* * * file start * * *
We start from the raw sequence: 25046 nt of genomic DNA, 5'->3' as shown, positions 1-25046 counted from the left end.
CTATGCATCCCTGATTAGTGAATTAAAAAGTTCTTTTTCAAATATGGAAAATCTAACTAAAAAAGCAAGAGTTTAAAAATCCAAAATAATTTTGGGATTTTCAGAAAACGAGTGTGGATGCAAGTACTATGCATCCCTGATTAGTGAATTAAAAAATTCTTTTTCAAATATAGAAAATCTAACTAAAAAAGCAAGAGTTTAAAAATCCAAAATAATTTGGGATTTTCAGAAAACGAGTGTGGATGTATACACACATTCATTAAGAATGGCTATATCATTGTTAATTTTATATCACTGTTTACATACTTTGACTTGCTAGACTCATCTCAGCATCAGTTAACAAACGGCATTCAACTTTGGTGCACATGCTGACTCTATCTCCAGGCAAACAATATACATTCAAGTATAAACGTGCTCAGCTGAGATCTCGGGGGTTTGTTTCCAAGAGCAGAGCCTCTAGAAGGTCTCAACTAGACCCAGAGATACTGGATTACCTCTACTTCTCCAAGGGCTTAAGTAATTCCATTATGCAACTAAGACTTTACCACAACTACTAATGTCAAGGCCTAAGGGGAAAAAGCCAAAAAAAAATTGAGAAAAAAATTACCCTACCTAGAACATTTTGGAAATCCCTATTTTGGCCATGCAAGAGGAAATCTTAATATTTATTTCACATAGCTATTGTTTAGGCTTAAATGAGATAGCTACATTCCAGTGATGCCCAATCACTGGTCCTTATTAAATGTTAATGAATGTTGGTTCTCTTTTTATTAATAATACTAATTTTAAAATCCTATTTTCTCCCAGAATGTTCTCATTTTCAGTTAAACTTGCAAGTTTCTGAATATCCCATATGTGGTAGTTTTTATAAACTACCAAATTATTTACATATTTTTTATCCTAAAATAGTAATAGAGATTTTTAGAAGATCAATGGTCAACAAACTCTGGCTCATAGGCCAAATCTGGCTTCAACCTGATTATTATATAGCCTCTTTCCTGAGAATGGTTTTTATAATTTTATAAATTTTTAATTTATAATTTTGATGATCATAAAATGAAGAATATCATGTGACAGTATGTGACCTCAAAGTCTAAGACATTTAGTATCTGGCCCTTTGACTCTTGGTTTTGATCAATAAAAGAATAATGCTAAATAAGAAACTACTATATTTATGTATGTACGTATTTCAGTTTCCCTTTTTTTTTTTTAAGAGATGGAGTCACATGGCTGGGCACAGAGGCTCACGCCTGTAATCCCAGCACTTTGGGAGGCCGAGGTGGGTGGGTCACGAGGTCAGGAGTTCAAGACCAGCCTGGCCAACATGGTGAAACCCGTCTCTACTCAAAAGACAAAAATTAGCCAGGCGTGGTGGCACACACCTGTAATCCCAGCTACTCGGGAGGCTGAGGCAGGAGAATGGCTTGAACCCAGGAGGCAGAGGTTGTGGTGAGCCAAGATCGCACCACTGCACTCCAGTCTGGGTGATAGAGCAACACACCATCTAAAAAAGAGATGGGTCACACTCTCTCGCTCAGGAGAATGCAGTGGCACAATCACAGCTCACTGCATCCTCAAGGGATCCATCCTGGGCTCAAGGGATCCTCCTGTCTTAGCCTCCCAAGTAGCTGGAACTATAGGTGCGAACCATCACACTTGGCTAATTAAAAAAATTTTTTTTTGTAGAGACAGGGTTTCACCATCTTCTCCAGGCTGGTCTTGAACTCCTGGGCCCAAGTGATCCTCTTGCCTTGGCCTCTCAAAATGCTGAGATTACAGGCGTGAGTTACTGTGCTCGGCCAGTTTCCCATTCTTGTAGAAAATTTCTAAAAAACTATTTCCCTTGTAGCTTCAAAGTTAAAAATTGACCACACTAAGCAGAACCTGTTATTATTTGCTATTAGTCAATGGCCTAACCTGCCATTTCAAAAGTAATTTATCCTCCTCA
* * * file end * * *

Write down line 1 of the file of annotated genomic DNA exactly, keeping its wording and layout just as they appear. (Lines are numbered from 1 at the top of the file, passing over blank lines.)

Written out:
We start from the raw sequence: 25046 nt of genomic DNA, 5'->3' as shown, positions 1-25046 counted from the left end.